In order for your jam to properly jell, or set up, you will need to include pectin when cooking it up. Otherwise you will cook up some fine-tasting thick blackberry syrup.
You can add commercially available pectin (follow the directions on the box), or take advantage of naturally occurring pectin – when you pick your blackberries, include some unripe berries, greenish-red and red rather than deep purple. The more sugar you add to your berries, the more pectin you’ll need to cause it to set up.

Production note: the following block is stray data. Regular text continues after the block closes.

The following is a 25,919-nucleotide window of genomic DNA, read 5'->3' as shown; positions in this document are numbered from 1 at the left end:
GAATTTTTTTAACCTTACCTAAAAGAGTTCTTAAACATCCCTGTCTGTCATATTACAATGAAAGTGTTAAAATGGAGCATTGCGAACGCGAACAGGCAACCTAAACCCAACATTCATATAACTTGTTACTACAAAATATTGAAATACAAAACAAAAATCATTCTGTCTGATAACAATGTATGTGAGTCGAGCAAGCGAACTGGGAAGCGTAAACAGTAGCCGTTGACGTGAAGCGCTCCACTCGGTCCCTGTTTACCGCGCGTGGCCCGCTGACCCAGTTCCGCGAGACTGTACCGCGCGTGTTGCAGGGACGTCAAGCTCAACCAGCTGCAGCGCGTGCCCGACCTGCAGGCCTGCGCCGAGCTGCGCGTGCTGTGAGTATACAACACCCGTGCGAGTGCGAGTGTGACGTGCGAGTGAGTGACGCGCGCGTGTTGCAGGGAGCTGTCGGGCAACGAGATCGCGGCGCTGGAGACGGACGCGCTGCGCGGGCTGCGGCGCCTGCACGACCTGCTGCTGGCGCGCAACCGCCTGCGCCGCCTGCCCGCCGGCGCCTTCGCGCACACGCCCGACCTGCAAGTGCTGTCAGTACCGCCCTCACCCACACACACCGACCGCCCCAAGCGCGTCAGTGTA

If you prefer jelly to jam, as I do, crush and strain the cooked berry-sugar-pectin mixture while it is still hot. Line a sieve (one of those inverted cone-shaped ones that comes with its own wooden pestle is ideal) with cheesecloth and place it over a bowl. Pour in the mixture and crush away! Pour into jars. In my grandmother’s day, jelly and jam jars were sealed with wax. This provided the young ones with a chewy little treat when the jam was unsealed later – a kind of homegrown chewing gum.
Here in the Pacific Northwest, we use Himalayan and Evergreen blackberries for making jelly and jam.